March 10, 2010

The Spanish Empire

Just a thought:  Today, the United States still stands as what is called a "hyperpower" -- it possesses territory, client-states, economic influence, technological superiority, prestige, political power, and even its language and currency are accepted the world over.  To be sure, there are rivals and challenges on all fronts but the U.S. is still the leader in every measure of global power that possesses any meaning.

If we spin up the ol' Wayback Machine and s look at the world in, say, 1560, we'd see another picture.  Another hyperpower dominated the world, facing many challenges to its hegemony but was obviously the dominant power everywhere you went.  That would have been Spain.  1492 was to Spain what 1776 was to the United States.  Spain's rise to global dominance after taking the New World was hallmarked by Spanish becoming the lingua franca of its time, by the fact that the Spanish real was accepted (and indeed preferred) as legal tender across the globe, by the fact that Spanish military might was unbeatable in Europe and elsewhere, and by Spain's territorial reach on nearly every continent. 

While King Philip never got to realize his dream of looking at a globe and seeing a map of Spain, it was nevertheless true that when you consider the Hapsburg holdings in Europe, Spanish possessions in Africa, India, Indonesia, the Philipines, and the Americas, the sun never set on the Spanish Empire in the sixteenth century.  History enthusiasts like to play the parlor game of comparing the United States to Rome.  Maybe we'd benefit more from comparing the U.S. to Spain.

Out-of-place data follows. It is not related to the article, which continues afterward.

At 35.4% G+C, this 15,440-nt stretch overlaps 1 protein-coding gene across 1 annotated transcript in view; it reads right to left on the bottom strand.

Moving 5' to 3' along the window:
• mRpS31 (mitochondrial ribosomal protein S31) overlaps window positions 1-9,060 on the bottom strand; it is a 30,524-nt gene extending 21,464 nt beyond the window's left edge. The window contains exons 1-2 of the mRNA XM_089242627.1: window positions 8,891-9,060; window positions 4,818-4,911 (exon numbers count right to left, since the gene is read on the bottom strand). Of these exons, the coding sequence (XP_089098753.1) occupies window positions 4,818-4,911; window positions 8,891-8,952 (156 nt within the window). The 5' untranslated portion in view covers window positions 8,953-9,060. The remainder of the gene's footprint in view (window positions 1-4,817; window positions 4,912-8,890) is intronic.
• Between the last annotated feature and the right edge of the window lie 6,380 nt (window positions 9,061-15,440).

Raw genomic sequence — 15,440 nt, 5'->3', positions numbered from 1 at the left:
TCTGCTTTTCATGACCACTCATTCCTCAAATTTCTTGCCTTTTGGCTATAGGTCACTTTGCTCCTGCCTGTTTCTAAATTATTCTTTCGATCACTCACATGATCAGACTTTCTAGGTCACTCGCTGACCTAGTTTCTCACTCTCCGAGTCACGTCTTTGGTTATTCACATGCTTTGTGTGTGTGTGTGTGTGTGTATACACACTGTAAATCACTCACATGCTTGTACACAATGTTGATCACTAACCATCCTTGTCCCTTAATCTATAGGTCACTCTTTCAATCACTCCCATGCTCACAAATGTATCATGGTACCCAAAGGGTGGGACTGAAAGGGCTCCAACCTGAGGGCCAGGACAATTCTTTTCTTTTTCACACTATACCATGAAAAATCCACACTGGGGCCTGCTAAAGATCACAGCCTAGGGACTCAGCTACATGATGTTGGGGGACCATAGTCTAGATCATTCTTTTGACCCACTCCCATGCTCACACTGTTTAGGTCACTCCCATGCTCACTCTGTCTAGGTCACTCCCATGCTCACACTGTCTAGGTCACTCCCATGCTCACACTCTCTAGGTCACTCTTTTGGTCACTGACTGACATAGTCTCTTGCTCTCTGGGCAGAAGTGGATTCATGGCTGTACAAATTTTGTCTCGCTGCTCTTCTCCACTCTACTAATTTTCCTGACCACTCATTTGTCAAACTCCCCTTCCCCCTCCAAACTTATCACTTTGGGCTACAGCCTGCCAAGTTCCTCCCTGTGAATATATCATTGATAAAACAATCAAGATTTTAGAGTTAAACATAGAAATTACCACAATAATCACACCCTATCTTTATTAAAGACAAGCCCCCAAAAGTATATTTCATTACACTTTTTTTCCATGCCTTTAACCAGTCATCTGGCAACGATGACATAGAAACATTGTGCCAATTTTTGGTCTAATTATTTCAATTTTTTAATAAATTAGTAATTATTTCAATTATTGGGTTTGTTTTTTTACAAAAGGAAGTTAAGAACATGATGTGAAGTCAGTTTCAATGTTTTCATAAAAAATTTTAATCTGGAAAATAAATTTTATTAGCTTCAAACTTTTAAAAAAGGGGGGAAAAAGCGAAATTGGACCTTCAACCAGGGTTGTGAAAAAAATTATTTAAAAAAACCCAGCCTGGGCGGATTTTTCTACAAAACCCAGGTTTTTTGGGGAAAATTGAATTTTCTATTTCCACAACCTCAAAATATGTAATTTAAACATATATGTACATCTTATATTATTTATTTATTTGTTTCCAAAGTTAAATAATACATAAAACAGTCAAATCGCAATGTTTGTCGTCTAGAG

1 comment:

Michael Reynolds said...

We don't teach history so Americans only know two empires: Britain and Rome.

Weirdly they use Rome as a by-word for failed empires. Of course it lasted much longer than Britain's empire and was actually a huge success for far longer than the US has even existed as a nation. But basically Americans have some sort of vague notion that Rome fell, and did so because of Christianity. In fact it continued for quite a while as a Christian empire, and shifted to Byzantium where it went on as a Christian empire.

I think where the USA-Spain comparison breaks down is that Spain achieved empire less by reason of its own virtues, and more as a result of their unconscious spreading of diseases, particularly smallpox. They then set about draining gold out of their possessions in a short-sighted and frankly stupid way.

We did not achieve empire primarily by spreading disease, we murdered and stole land the old-fashioned way.